The Country’s Own Bay Area
The future growth of any real estate developer is heavily dependent on the size of its available land bank, which is the collection of land acquired and held by a property company for future projects and development. It is for this very reason that all property companies are constantly on the lookout to expand their ever growing collection of land all around the country — especially within the National Capital Region (NCR). With Metro Manila becoming more and more congested through time though, these companies are starting to be forced to look elsewhere. One of the possible solutions is to build a new Metropolitan city in the provinces just outside of the country’s National Capital Region (NCR) (SEE: Clark: The Next Metro, PropertyAccess). Other developers, on the other hand, are a tad bit more ambitious and creative. They are looking to build their offices, condominiums, hotels, and shopping malls on water — literally. They are looking to reclaim and build on the Manila Bay.
This trend is confirmed by a recent report by the Business World, which showed that — as of March 2019 — there have been 22 reclamation project proposals submitted by various real estate developers and local government units (LGU) to the National Reclamation Authority (NRA). Of these 22 proposals, 15 are still pending for approval, six have already been approved, while one is already in the construction phase (SEE: Groups line up for land reclamation, Business World).
Past Land Reclamation Projects in the Manila Bay
Surprisingly though, it is not the first time that the idea of reclaiming land from the Manila Bay has been brought up. In fact — as early as the 1970s, the SM Group and DMCI proposed the Boulevard 2000 Project, which is now known as the Bay City Reclamation Project. The project spans 3,000 hectares of land, which was reclaimed from the Manila Bay, just along Roxas Boulevard. The project was eventually approved by the National Reclamation Authority in 1977.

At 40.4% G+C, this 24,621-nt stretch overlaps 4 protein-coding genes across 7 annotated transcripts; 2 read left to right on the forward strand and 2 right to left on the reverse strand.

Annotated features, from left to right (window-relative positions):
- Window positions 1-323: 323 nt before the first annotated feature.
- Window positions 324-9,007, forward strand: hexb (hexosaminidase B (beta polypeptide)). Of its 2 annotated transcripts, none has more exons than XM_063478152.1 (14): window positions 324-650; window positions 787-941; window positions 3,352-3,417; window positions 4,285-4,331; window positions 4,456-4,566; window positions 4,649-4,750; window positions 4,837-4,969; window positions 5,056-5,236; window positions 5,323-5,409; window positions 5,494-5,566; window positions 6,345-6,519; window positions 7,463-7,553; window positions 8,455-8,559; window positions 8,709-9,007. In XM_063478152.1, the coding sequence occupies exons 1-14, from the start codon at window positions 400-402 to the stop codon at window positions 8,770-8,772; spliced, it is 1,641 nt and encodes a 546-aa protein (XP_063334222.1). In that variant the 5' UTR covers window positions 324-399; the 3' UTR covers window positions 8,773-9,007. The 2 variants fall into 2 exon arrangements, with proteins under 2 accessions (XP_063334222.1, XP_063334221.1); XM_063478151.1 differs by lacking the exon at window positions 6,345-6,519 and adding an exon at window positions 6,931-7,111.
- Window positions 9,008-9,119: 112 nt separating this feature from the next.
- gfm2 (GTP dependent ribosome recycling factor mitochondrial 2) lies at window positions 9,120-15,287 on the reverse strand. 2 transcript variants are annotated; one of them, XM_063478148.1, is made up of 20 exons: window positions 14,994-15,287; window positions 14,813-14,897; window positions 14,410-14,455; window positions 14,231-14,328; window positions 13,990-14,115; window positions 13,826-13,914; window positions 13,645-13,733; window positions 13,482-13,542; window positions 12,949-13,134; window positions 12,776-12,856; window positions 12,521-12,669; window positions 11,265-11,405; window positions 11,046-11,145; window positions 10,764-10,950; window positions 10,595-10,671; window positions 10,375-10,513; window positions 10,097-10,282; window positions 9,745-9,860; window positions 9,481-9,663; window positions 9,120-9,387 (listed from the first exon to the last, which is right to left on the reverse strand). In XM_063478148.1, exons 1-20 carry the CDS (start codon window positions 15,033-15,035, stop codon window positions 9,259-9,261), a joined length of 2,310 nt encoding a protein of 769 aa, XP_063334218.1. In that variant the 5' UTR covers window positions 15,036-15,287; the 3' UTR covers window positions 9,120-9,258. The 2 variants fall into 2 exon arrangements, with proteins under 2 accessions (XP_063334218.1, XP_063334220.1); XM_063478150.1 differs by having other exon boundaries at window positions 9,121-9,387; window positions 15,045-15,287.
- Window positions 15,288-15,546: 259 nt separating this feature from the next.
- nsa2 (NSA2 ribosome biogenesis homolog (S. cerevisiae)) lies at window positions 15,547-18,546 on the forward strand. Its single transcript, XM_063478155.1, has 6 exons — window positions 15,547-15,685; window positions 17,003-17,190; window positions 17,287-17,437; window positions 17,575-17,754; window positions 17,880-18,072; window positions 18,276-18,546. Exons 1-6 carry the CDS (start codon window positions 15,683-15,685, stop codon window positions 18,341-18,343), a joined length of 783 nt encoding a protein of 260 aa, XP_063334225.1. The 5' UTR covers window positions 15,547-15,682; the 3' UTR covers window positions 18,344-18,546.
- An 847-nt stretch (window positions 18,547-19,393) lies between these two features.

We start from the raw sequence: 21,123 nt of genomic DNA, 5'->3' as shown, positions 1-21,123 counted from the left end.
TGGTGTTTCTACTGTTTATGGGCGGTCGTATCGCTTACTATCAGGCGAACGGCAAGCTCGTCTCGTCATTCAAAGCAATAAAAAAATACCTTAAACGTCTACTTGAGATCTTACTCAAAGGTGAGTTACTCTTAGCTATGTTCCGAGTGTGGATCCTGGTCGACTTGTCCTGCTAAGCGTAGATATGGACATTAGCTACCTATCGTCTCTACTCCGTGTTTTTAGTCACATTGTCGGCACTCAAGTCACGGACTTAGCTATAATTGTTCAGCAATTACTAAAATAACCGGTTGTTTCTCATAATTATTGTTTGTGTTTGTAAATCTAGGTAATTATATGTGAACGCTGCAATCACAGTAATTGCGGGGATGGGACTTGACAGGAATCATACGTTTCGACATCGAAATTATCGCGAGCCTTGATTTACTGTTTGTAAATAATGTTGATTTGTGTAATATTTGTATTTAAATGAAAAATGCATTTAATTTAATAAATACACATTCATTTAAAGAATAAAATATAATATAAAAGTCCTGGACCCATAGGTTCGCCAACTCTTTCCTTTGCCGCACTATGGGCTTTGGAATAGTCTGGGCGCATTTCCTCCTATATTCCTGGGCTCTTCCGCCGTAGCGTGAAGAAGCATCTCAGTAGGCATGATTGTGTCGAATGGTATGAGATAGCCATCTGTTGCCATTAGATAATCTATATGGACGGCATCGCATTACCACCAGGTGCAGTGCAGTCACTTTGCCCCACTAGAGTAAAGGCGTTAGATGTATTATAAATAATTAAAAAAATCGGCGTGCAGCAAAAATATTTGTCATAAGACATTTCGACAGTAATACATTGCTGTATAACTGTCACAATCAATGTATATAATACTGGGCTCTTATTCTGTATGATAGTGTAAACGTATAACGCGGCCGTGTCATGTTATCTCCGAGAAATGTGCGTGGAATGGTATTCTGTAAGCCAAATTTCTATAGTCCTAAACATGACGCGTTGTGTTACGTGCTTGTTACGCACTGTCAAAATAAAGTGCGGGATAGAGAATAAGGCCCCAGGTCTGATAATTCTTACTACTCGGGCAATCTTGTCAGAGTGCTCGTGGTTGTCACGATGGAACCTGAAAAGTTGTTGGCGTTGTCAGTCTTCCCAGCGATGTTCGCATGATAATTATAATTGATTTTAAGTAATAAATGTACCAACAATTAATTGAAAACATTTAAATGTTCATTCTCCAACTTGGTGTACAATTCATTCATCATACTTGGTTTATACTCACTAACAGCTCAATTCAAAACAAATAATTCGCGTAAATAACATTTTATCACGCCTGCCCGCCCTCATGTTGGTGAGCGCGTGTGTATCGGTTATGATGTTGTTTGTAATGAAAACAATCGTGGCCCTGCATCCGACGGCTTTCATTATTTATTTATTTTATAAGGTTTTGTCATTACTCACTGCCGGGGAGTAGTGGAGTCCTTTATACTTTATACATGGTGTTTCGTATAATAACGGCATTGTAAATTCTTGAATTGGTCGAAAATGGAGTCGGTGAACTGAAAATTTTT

Today, the area houses a plethora of shopping malls, condominiums, hotels, office buildings, and even casinos. These developments include the SM Mall of Asia (one of the largest malls in all of Asia), DMCI’s Aseana City (a world-class business center at the heart of the Bay Area), and PAGCOR’s Entertainment City (an eight square kilometer gaming and entertainment complex). The Bay Area is also home to some government buildings such as the Cultural Center of the Philippines (CCP) and the Philippine International Convention Center (PICC). All of these developments are said to have contributed to the rapid economic growth in Pasay and Parañaque.
Current Proposed Land Reclamation Projects in the Manila Bay
Seeing the massive success of past reclamation efforts in the Bay Area, it is not a surprise to see that the major real estate players in the country want in on the action. In November of 2018, the Manila City Government — under the leadership of former Mayor Joseph Estrada, Pasay City Government — under the helm of Mayor Antonio Calixto, SM Prime Holdings (SMPH), Manila Goaldcoast Development Corp. (MGDC), and the Pasay Harbor City Consortium signed a memorandum of agreement (MOA) for the proposed Manila and Pasay Reclamation Projects (SEE: MOA signed for Manila Bay reclamation project, Business Mirror). The construction is expected to begin by late 2019 or early 2020.